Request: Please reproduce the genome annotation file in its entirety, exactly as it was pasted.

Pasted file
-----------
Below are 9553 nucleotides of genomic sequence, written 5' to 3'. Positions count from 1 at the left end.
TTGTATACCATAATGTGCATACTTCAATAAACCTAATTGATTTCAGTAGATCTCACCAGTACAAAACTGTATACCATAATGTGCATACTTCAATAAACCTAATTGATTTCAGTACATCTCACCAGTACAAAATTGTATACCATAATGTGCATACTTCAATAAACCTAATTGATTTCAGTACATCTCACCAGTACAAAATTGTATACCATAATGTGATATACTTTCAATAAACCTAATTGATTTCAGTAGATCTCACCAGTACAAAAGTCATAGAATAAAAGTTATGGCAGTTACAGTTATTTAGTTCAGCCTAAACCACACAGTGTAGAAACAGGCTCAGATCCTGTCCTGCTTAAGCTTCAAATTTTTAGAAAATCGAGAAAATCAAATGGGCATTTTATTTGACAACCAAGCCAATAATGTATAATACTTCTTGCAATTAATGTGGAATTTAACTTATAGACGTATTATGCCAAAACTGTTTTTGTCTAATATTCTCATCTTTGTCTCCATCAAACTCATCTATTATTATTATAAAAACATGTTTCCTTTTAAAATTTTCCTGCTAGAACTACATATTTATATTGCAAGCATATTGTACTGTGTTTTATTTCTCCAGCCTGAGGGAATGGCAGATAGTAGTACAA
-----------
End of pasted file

Below are 9553 nucleotides of genomic sequence, written 5' to 3'. Positions count from 1 at the left end.
TTGTATACCATAATGTGCATACTTCAATAAACCTAATTGATTTCAGTAGATCTCACCAGTACAAAACTGTATACCATAATGTGCATACTTCAATAAACCTAATTGATTTCAGTACATCTCACCAGTACAAAATTGTATACCATAATGTGCATACTTCAATAAACCTAATTGATTTCAGTACATCTCACCAGTACAAAATTGTATACCATAATGTGATATACTTTCAATAAACCTAATTGATTTCAGTAGATCTCACCAGTACAAAAGTCATAGAATAAAAGTTATGGCAGTTACAGTTATTTAGTTCAGCCTAAACCACACAGTGTAGAAACAGGCTCAGATCCTGTCCTGCTTAAGCTTCAAATTTTTAGAAAATCGAGAAAATCAAATGGGCATTTTATTTGACAACCAAGCCAATAATGTATAATACTTCTTGCAATTAATGTGGAATTTAACTTATAGACGTATTATGCCAAAACTGTTTTTGTCTAATATTCTCATCTTTGTCTCCATCAAACTCATCTATTATTATTATAAAAACATGTTTCCTTTTAAAATTTTCCTGCTAGAACTACATATTTATATTGCAAGCATATTGTACTGTGTTTTATTTCTCCAGCCTGAGGGAATGGCAGATAGTAGTACAA